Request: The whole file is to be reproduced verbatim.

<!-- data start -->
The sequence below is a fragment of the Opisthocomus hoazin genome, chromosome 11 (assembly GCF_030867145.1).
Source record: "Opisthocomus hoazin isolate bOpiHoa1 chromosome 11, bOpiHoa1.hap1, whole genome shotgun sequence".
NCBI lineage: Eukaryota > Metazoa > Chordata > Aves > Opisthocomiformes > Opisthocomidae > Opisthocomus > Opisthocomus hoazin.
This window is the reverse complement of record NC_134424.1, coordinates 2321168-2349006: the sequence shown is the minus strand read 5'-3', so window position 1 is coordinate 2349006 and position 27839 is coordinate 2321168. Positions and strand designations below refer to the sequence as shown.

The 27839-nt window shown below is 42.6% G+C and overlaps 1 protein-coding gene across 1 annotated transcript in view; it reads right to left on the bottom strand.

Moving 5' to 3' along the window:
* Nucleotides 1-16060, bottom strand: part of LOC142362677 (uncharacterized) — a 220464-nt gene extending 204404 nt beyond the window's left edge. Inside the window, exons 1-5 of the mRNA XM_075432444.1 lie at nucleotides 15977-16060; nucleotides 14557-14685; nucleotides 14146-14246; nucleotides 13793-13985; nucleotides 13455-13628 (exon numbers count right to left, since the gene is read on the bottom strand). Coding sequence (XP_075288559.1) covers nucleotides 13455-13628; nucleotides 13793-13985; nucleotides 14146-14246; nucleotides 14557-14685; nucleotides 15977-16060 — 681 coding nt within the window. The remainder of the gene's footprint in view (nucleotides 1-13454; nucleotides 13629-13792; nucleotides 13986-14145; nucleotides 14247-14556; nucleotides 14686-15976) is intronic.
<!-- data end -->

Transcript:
The sequence below is a fragment of the Opisthocomus hoazin genome, chromosome 11 (assembly GCF_030867145.1).
Source record: "Opisthocomus hoazin isolate bOpiHoa1 chromosome 11, bOpiHoa1.hap1, whole genome shotgun sequence".
NCBI lineage: Eukaryota > Metazoa > Chordata > Aves > Opisthocomiformes > Opisthocomidae > Opisthocomus > Opisthocomus hoazin.
This window is the reverse complement of record NC_134424.1, coordinates 2321168-2349006: the sequence shown is the minus strand read 5'-3', so window position 1 is coordinate 2349006 and position 27839 is coordinate 2321168. Positions and strand designations below refer to the sequence as shown.

The 27839-nt window shown below is 42.6% G+C and overlaps 1 protein-coding gene across 1 annotated transcript in view; it reads right to left on the bottom strand.

Moving 5' to 3' along the window:
* Nucleotides 1-16060, bottom strand: part of LOC142362677 (uncharacterized) — a 220464-nt gene extending 204404 nt beyond the window's left edge. Inside the window, exons 1-5 of the mRNA XM_075432444.1 lie at nucleotides 15977-16060; nucleotides 14557-14685; nucleotides 14146-14246; nucleotides 13793-13985; nucleotides 13455-13628 (exon numbers count right to left, since the gene is read on the bottom strand). Coding sequence (XP_075288559.1) covers nucleotides 13455-13628; nucleotides 13793-13985; nucleotides 14146-14246; nucleotides 14557-14685; nucleotides 15977-16060 — 681 coding nt within the window. The remainder of the gene's footprint in view (nucleotides 1-13454; nucleotides 13629-13792; nucleotides 13986-14145; nucleotides 14247-14556; nucleotides 14686-15976) is intronic.